suny buffalo

Ashley Hassett / WBFO

A group of western New York high school students toured the Gates Vascular Institute in Buffalo to learn about medical science.

“They’re putting a tube up the vein to get rid of leakage in the brain. It looks cool,” said Nicholas Altemoos, a 9th grader at Bennett High School.

Twenty freshman and sophomore students watched a recorded medical procedure on the human eye during their tour of Gates Vascular Institute, University at Buffalo’s Clinical and Translational Research Center and the Jacob’s Institute.

Matt Richmond / WSKG

Shortly after opening its doors at this spring, the Shale Resources and Society Institute (SRSI) ignited a controversy that persists several months later.

The newly-founded SUNY Buffalo institute issued a study which found a decline in accidents and environmental damage caused by hydrofracking – a drilling technique using high volumes of water, sand and chemicals to extract natural gas from shale far below the Earth’s surface.

Opponents call the study flawed and biased in favor of the oil and gas industry.

The dispute attracted national attention, especially in the higher education community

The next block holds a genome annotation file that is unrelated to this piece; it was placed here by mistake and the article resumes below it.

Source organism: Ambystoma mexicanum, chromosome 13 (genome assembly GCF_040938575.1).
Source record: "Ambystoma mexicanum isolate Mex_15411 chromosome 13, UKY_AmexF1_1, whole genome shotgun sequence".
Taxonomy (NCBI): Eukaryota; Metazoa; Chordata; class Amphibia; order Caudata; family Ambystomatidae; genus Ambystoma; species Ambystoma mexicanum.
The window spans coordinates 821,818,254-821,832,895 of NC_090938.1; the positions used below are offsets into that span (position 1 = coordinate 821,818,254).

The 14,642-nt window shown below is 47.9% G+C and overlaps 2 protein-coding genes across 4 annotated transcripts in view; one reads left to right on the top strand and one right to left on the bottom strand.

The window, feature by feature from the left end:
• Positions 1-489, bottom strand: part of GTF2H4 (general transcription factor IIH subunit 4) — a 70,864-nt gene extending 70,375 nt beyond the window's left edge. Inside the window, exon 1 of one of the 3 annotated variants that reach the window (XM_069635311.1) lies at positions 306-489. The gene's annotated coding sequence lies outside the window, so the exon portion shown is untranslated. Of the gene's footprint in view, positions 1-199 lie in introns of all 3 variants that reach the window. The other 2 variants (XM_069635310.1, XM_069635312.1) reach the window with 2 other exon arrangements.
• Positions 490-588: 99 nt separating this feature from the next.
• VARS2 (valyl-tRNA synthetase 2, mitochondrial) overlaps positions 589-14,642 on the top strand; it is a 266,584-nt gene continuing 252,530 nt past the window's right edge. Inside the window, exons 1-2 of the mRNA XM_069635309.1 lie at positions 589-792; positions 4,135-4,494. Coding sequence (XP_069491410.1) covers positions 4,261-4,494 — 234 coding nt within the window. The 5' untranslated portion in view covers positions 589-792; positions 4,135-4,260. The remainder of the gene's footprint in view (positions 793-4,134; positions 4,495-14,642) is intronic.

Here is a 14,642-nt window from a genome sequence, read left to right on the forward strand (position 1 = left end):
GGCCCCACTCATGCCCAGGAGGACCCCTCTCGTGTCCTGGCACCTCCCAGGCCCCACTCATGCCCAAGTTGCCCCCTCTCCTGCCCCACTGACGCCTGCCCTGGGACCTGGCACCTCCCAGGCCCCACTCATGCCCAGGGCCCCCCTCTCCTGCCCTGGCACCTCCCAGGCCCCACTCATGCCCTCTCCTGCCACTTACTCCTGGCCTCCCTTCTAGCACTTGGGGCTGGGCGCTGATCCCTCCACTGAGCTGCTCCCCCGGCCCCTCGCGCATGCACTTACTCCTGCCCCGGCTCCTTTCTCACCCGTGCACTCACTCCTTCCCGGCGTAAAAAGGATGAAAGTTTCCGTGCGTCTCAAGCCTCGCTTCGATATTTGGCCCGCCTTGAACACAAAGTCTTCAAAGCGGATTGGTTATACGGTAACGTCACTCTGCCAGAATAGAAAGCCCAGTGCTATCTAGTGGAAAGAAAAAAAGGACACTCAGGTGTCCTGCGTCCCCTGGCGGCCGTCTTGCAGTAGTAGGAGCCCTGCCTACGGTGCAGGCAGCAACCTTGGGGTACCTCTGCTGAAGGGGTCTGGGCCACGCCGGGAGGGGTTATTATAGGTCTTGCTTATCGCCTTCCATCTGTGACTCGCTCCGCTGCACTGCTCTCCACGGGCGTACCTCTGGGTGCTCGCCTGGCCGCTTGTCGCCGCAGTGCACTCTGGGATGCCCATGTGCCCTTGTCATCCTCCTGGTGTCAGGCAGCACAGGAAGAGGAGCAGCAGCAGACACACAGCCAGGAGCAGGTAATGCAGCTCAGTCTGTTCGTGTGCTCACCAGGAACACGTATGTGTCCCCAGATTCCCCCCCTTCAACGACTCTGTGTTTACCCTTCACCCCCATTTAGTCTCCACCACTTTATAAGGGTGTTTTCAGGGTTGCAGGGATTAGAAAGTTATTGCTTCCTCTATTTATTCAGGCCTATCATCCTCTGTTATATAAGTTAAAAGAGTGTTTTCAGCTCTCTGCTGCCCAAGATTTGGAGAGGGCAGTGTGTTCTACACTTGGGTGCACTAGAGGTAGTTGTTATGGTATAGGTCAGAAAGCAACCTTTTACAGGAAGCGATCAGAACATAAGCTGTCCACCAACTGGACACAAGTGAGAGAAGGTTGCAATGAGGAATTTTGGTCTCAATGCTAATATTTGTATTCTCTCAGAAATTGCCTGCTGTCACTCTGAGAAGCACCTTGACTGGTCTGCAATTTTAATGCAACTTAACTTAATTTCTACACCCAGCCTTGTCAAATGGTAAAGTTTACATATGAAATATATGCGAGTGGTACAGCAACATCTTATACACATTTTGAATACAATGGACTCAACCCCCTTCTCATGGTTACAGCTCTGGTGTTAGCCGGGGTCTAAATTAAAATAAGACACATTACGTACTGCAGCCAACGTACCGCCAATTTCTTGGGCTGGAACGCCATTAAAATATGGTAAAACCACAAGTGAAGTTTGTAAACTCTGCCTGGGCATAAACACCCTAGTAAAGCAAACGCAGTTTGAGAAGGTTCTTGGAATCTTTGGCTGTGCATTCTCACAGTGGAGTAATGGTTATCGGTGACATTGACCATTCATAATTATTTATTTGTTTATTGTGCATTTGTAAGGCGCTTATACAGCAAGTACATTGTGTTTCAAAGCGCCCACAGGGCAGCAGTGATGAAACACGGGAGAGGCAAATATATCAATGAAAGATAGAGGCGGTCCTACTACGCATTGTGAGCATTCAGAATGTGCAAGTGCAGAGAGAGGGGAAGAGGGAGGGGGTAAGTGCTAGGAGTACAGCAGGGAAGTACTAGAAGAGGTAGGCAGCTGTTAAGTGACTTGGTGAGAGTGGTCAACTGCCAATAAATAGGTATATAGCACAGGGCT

Daniel Robison / WBFO

Humans have always been vulnerable to airborne illnesses – especially given the developments in chemical and biological warfare. That vulnerability led two professors in upstate to pioneer a solution for sterilizing air.

But success in business has so far proven elusive.


In late 2001, letters laced with the disease anthrax were sent around the country, including to  some members of Congress.

U.S. Fish and Wildlife Service / Public domain

It all started with a fossil.

“We have this polar bear jawbone from the Svalbard archipelago in the North Atlantic,” says Charlotte Lindqvist, a professor at SUNY Buffalo and lead author of a landmark new study into the history of polar bears.

An ancient species

Lindqvist, along with researchers from over two dozen institutions, assembled the ancient polar bear’s genome from this 130,000 year old bone.  As one of the oldest polar bear remains ever found, this toothless facial fossil opened a window for scientists to guess how the animal survived past periods of climate change

The study -- published earlier this week in the journal Proceedings of the National Academy of Sciences -- also determined the polar bears species to be about four to five million years old – more than seven times older than previously thought.

Greyhawk68 / via Flickr

Research into multiple sclerosis has accelerated rapidly in the last few years - and doctors in Buffalo are at the forefront.

Information about how MS progresses in patients has long been out there, but it wasn’t being synthesized or analyzed effectively.

Now, SUNY Buffalo is using a new supercomputer from IBM that can help researchers make connections between environmental and hereditary factors and how MS affects its victims.